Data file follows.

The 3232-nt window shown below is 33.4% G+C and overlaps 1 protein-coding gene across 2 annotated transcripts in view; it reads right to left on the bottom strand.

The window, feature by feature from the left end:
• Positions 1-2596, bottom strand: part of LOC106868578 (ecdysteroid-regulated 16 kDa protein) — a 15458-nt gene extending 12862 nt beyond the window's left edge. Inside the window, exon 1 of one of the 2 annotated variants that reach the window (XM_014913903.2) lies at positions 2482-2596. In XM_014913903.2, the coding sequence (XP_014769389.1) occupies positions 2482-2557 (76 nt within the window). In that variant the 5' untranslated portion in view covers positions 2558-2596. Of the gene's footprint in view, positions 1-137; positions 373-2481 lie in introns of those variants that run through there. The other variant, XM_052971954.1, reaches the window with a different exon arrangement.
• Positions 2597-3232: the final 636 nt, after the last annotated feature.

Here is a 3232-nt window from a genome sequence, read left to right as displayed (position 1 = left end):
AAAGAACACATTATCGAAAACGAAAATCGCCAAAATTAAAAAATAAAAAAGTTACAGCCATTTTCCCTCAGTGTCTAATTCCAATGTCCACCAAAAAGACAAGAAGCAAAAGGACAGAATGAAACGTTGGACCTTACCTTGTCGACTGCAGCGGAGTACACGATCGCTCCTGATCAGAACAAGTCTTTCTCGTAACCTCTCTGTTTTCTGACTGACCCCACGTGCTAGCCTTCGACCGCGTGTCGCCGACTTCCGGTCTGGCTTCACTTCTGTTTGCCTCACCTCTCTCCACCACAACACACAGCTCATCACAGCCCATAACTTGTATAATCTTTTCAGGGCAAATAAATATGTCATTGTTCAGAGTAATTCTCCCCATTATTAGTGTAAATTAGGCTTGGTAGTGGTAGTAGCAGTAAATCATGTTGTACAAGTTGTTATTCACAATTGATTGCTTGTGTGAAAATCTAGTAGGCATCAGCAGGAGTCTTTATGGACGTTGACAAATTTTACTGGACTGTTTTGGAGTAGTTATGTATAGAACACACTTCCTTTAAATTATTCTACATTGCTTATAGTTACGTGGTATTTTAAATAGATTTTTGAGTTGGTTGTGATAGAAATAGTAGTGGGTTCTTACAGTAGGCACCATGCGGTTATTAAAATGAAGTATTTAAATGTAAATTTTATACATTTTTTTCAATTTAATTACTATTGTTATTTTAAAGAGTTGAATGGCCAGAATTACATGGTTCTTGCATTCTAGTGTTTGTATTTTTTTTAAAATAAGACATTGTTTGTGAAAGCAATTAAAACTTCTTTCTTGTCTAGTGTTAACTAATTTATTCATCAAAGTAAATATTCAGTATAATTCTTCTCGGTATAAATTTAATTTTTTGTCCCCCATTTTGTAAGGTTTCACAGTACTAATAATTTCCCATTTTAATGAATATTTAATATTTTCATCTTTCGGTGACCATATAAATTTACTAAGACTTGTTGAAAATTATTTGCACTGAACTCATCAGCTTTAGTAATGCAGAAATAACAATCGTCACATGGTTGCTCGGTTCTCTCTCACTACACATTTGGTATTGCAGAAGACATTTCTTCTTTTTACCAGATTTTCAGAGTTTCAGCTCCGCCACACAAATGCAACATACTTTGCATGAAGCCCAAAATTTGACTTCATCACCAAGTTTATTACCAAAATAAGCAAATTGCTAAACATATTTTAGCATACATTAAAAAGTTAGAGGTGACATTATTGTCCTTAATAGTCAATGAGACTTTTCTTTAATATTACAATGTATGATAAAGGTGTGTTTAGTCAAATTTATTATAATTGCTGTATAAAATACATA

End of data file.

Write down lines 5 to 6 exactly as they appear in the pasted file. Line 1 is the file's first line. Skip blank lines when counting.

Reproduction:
Here is a 3232-nt window from a genome sequence, read left to right as displayed (position 1 = left end):
AAAGAACACATTATCGAAAACGAAAATCGCCAAAATTAAAAAATAAAAAAGTTACAGCCATTTTCCCTCAGTGTCTAATTCCAATGTCCACCAAAAAGACAAGAAGCAAAAGGACAGAATGAAACGTTGGACCTTACCTTGTCGACTGCAGCGGAGTACACGATCGCTCCTGATCAGAACAAGTCTTTCTCGTAACCTCTCTGTTTTCTGACTGACCCCACGTGCTAGCCTTCGACCGCGTGTCGCCGACTTCCGGTCTGGCTTCACTTCTGTTTGCCTCACCTCTCTCCACCACAACACACAGCTCATCACAGCCCATAACTTGTATAATCTTTTCAGGGCAAATAAATATGTCATTGTTCAGAGTAATTCTCCCCATTATTAGTGTAAATTAGGCTTGGTAGTGGTAGTAGCAGTAAATCATGTTGTACAAGTTGTTATTCACAATTGATTGCTTGTGTGAAAATCTAGTAGGCATCAGCAGGAGTCTTTATGGACGTTGACAAATTTTACTGGACTGTTTTGGAGTAGTTATGTATAGAACACACTTCCTTTAAATTATTCTACATTGCTTATAGTTACGTGGTATTTTAAATAGATTTTTGAGTTGGTTGTGATAGAAATAGTAGTGGGTTCTTACAGTAGGCACCATGCGGTTATTAAAATGAAGTATTTAAATGTAAATTTTATACATTTTTTTCAATTTAATTACTATTGTTATTTTAAAGAGTTGAATGGCCAGAATTACATGGTTCTTGCATTCTAGTGTTTGTATTTTTTTTAAAATAAGACATTGTTTGTGAAAGCAATTAAAACTTCTTTCTTGTCTAGTGTTAACTAATTTATTCATCAAAGTAAATATTCAGTATAATTCTTCTCGGTATAAATTTAATTTTTTGTCCCCCATTTTGTAAGGTTTCACAGTACTAATAATTTCCCATTTTAATGAATATTTAATATTTTCATCTTTCGGTGACCATATAAATTTACTAAGACTTGTTGAAAATTATTTGCACTGAACTCATCAGCTTTAGTAATGCAGAAATAACAATCGTCACATGGTTGCTCGGTTCTCTCTCACTACACATTTGGTATTGCAGAAGACATTTCTTCTTTTTACCAGATTTTCAGAGTTTCAGCTCCGCCACACAAATGCAACATACTTTGCATGAAGCCCAAAATTTGACTTCATCACCAAGTTTATTACCAAAATAAGCAAATTGCTAAACATATTTTAGCATACATTAAAAAGTTAGAGGTGACATTATTGTCCTTAATAGTCAATGAGACTTTTCTTTAATATTACAATGTATGATAAAGGTGTGTTTAGTCAAATTTATTATAATTGCTGTATAAAATACATA